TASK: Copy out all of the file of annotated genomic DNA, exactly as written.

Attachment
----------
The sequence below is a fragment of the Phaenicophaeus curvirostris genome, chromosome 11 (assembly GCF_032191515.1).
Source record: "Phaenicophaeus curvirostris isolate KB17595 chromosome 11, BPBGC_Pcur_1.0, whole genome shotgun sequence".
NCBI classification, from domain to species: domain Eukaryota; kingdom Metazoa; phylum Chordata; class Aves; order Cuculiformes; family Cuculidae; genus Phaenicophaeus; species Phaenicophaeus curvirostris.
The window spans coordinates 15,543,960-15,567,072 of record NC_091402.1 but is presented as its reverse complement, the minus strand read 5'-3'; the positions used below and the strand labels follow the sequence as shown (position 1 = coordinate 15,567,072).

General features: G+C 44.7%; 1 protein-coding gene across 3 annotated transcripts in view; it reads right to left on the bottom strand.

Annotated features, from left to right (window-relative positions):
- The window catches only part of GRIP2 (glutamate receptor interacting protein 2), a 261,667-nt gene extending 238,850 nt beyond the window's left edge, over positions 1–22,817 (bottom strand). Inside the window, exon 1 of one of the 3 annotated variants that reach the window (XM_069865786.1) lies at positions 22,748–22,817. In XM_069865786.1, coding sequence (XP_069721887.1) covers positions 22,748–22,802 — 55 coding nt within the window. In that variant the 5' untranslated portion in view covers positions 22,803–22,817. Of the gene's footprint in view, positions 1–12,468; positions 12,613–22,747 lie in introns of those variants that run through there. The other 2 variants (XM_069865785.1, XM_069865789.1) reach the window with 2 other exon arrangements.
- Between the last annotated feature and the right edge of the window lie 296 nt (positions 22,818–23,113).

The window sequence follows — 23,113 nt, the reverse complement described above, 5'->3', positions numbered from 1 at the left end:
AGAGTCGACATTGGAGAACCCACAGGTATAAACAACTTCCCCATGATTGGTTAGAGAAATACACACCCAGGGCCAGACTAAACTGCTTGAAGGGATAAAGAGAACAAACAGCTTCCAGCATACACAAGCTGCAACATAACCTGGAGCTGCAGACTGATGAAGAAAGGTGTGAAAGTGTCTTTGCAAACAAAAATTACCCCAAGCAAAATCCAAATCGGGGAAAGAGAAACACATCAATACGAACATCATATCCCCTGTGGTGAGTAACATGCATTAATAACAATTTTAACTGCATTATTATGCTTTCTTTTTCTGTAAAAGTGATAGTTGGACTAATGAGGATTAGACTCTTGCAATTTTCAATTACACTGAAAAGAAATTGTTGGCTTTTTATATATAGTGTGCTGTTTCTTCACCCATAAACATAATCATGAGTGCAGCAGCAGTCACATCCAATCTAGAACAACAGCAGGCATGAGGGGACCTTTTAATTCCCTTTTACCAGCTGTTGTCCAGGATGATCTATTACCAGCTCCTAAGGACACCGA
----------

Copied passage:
The sequence below is a fragment of the Phaenicophaeus curvirostris genome, chromosome 11 (assembly GCF_032191515.1).
Source record: "Phaenicophaeus curvirostris isolate KB17595 chromosome 11, BPBGC_Pcur_1.0, whole genome shotgun sequence".
NCBI classification, from domain to species: domain Eukaryota; kingdom Metazoa; phylum Chordata; class Aves; order Cuculiformes; family Cuculidae; genus Phaenicophaeus; species Phaenicophaeus curvirostris.
The window spans coordinates 15,543,960-15,567,072 of record NC_091402.1 but is presented as its reverse complement, the minus strand read 5'-3'; the positions used below and the strand labels follow the sequence as shown (position 1 = coordinate 15,567,072).

General features: G+C 44.7%; 1 protein-coding gene across 3 annotated transcripts in view; it reads right to left on the bottom strand.

Annotated features, from left to right (window-relative positions):
- The window catches only part of GRIP2 (glutamate receptor interacting protein 2), a 261,667-nt gene extending 238,850 nt beyond the window's left edge, over positions 1–22,817 (bottom strand). Inside the window, exon 1 of one of the 3 annotated variants that reach the window (XM_069865786.1) lies at positions 22,748–22,817. In XM_069865786.1, coding sequence (XP_069721887.1) covers positions 22,748–22,802 — 55 coding nt within the window. In that variant the 5' untranslated portion in view covers positions 22,803–22,817. Of the gene's footprint in view, positions 1–12,468; positions 12,613–22,747 lie in introns of those variants that run through there. The other 2 variants (XM_069865785.1, XM_069865789.1) reach the window with 2 other exon arrangements.
- Between the last annotated feature and the right edge of the window lie 296 nt (positions 22,818–23,113).

The window sequence follows — 23,113 nt, the reverse complement described above, 5'->3', positions numbered from 1 at the left end:
AGAGTCGACATTGGAGAACCCACAGGTATAAACAACTTCCCCATGATTGGTTAGAGAAATACACACCCAGGGCCAGACTAAACTGCTTGAAGGGATAAAGAGAACAAACAGCTTCCAGCATACACAAGCTGCAACATAACCTGGAGCTGCAGACTGATGAAGAAAGGTGTGAAAGTGTCTTTGCAAACAAAAATTACCCCAAGCAAAATCCAAATCGGGGAAAGAGAAACACATCAATACGAACATCATATCCCCTGTGGTGAGTAACATGCATTAATAACAATTTTAACTGCATTATTATGCTTTCTTTTTCTGTAAAAGTGATAGTTGGACTAATGAGGATTAGACTCTTGCAATTTTCAATTACACTGAAAAGAAATTGTTGGCTTTTTATATATAGTGTGCTGTTTCTTCACCCATAAACATAATCATGAGTGCAGCAGCAGTCACATCCAATCTAGAACAACAGCAGGCATGAGGGGACCTTTTAATTCCCTTTTACCAGCTGTTGTCCAGGATGATCTATTACCAGCTCCTAAGGACACCGA